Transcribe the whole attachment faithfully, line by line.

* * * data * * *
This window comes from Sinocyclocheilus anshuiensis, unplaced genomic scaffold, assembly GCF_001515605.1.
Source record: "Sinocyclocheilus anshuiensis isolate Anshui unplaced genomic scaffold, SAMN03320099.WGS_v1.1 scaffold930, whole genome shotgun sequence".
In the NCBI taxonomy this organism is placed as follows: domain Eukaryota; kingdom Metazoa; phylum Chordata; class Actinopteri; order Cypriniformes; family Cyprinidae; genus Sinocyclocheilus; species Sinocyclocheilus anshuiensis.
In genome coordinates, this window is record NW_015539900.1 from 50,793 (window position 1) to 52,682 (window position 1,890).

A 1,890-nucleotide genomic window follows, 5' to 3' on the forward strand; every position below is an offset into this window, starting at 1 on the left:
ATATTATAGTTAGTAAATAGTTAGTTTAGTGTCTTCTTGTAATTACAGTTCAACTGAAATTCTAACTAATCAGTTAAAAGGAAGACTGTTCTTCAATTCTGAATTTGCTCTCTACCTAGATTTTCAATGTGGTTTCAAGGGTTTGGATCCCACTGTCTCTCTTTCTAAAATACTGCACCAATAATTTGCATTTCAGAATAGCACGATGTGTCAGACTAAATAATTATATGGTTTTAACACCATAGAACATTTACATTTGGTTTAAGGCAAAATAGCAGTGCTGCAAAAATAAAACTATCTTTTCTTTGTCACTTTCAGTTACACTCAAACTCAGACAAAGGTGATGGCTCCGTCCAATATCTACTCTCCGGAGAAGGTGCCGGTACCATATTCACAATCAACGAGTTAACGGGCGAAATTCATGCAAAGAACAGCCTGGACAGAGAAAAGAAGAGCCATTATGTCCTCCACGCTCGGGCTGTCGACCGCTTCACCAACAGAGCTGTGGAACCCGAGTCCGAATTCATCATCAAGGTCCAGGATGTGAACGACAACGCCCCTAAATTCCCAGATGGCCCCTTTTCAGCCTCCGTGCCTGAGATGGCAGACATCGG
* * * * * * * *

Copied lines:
This window comes from Sinocyclocheilus anshuiensis, unplaced genomic scaffold, assembly GCF_001515605.1.
Source record: "Sinocyclocheilus anshuiensis isolate Anshui unplaced genomic scaffold, SAMN03320099.WGS_v1.1 scaffold930, whole genome shotgun sequence".
In the NCBI taxonomy this organism is placed as follows: domain Eukaryota; kingdom Metazoa; phylum Chordata; class Actinopteri; order Cypriniformes; family Cyprinidae; genus Sinocyclocheilus; species Sinocyclocheilus anshuiensis.
In genome coordinates, this window is record NW_015539900.1 from 50,793 (window position 1) to 52,682 (window position 1,890).

A 1,890-nucleotide genomic window follows, 5' to 3' on the forward strand; every position below is an offset into this window, starting at 1 on the left:
ATATTATAGTTAGTAAATAGTTAGTTTAGTGTCTTCTTGTAATTACAGTTCAACTGAAATTCTAACTAATCAGTTAAAAGGAAGACTGTTCTTCAATTCTGAATTTGCTCTCTACCTAGATTTTCAATGTGGTTTCAAGGGTTTGGATCCCACTGTCTCTCTTTCTAAAATACTGCACCAATAATTTGCATTTCAGAATAGCACGATGTGTCAGACTAAATAATTATATGGTTTTAACACCATAGAACATTTACATTTGGTTTAAGGCAAAATAGCAGTGCTGCAAAAATAAAACTATCTTTTCTTTGTCACTTTCAGTTACACTCAAACTCAGACAAAGGTGATGGCTCCGTCCAATATCTACTCTCCGGAGAAGGTGCCGGTACCATATTCACAATCAACGAGTTAACGGGCGAAATTCATGCAAAGAACAGCCTGGACAGAGAAAAGAAGAGCCATTATGTCCTCCACGCTCGGGCTGTCGACCGCTTCACCAACAGAGCTGTGGAACCCGAGTCCGAATTCATCATCAAGGTCCAGGATGTGAACGACAACGCCCCTAAATTCCCAGATGGCCCCTTTTCAGCCTCCGTGCCTGAGATGGCAGACATCGG